Intended for healthcare professionals


Effectiveness of educational interventions in improving detection and management of dementia in primary care: cluster randomised controlled study

BMJ 2006; 332 doi: (Published 23 March 2006) Cite this as: BMJ 2006;332:692
  1. Murna Downs, professor in dementia studies (m.downs{at},
  2. Stephen Turner, senior researcher2,
  3. Michelle Bryans, D Clin Psych student3,
  4. Jane Wilcock, research fellow4,
  5. John Keady, professor of admiral nursing5,
  6. Enid Levin, practice development manager6,
  7. Ronan O'Carroll, professor of psychology7,
  8. Kate Howie, statistical consultant and teaching fellow8,
  9. Steve Iliffe, reader in general practice4
  1. 1 Bradford Dementia Group, Division of Dementia Studies, School of Health Studies, University of Bradford, Bradford BD5 0BB
  2. 2 Dental Health Services Research Unit, University of Dundee, Dundee
  3. 3 Department of Psychiatry, Royal Edinburgh Hospital, Edinburgh
  4. 4 Department of Primary Care and Population Sciences, Royal Free and University College Medical School, London
  5. 5 School of Health Education and Community Studies, Northumbria University, Benton, Newcastle upon Tyne
  6. 6 Social Care Institute for Excellence, London
  7. 7 Department of Psychology, University of Stirling, Stirling
  8. 8 Department of Computing, Science, and Mathematics, University of Stirling
  1. Correspondence to: M Downs
  • Accepted 23 February 2006


Objective To test the effectiveness of educational interventions in improving detection rates and management of dementia in primary care.

Design Unblinded, cluster randomised, before and after controlled study.

Setting General practices in the United Kingdom (central Scotland and London) between 1999 and 2002.

Interventions Three educational interventions: an electronic tutorial carried on a CD Rom; decision support software built into the electronic medical record; and practice based workshops.

Participants 36 practices participated in the study. Eight practices were randomly assigned to the electronic tutorial; eight to decision support software; 10 to practice based workshops; and 10 to control. Electronic and manual searches yielded 450 valid and usable medical records.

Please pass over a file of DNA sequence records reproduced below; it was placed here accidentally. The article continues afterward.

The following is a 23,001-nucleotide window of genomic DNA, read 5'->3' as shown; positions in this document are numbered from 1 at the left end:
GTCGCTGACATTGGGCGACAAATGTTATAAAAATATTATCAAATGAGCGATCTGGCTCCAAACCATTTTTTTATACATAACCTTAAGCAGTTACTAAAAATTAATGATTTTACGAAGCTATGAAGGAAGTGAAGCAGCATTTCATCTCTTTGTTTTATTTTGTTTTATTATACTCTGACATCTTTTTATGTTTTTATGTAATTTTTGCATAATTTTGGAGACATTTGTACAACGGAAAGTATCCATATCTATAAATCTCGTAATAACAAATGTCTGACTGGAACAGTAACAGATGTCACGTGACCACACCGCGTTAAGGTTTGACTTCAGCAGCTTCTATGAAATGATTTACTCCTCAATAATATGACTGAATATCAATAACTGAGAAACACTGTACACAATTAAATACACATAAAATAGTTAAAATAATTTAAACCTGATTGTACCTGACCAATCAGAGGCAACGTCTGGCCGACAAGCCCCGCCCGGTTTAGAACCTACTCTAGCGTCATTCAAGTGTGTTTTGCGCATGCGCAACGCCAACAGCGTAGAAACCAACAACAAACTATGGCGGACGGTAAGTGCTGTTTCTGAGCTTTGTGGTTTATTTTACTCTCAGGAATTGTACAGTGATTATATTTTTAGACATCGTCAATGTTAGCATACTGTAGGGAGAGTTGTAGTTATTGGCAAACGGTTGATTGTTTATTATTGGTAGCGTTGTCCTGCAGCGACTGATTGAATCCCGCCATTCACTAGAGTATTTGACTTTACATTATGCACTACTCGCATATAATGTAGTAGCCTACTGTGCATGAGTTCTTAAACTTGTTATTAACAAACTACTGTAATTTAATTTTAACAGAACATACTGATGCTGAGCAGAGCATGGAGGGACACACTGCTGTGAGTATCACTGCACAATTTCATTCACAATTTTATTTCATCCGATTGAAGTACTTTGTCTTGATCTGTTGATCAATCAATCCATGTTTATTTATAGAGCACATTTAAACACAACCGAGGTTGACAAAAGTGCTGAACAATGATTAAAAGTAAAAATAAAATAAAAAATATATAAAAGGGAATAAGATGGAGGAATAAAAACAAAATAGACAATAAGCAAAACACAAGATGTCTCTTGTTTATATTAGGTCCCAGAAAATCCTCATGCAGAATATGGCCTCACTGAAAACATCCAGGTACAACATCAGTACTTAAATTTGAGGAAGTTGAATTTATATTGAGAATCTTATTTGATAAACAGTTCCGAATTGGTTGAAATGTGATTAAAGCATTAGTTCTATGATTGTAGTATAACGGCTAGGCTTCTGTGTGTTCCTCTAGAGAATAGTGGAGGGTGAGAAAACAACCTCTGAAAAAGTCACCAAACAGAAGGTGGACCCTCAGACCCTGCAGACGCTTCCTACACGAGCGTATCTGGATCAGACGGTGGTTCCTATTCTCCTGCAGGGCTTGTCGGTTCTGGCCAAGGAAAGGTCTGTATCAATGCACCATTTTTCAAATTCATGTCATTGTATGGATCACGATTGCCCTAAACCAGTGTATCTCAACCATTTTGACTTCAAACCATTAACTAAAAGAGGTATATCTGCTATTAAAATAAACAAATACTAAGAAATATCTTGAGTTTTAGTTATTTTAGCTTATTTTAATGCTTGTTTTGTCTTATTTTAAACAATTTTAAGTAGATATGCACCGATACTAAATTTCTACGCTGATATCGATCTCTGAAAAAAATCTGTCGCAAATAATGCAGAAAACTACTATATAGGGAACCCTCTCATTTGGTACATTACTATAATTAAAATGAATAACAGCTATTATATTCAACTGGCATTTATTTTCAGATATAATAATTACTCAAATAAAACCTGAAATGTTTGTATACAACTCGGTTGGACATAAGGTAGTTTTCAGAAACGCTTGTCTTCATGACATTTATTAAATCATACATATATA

Main outcome measures Rates of detection of dementia and the extent to which medical records showed evidence of improved concordance with guidelines regarding diagnosis and management.

Results Decision support software (P = 0.01) and practice based workshops (P = 0.01) both significantly improved rates of detection compared with control. There were no significant differences by intervention in the measures of concordance with guidelines.

Conclusions Decision support systems and practice based workshops are effective educational approaches in improving detection rates in dementia.


  • Contributors MD and SI conceived the study, developed the design, obtained funding, managed the research, undertook the analysis and interpretation of findings, drafted this paper, and are guarantors. ST, JW, and MB developed and implemented the research, participated in analysis and in drafting the paper, and approved the final version. EL, JK, and RO'C contributed to design, management, implementation, interpretation of findings, and drafting of the paper and approved the final version. KH advised on statistical analysis, participated in drafting the paper, and approved the final version.

  • Funding Alzheimer's Society through the Alexander and Christina Dykes Project Grant.

  • Competing interests SI has received research funding from pharmaceutical companies producing drugs used in the treatment of Alzheimer's disease. Ethical approval: Obtained from local ethics committees.

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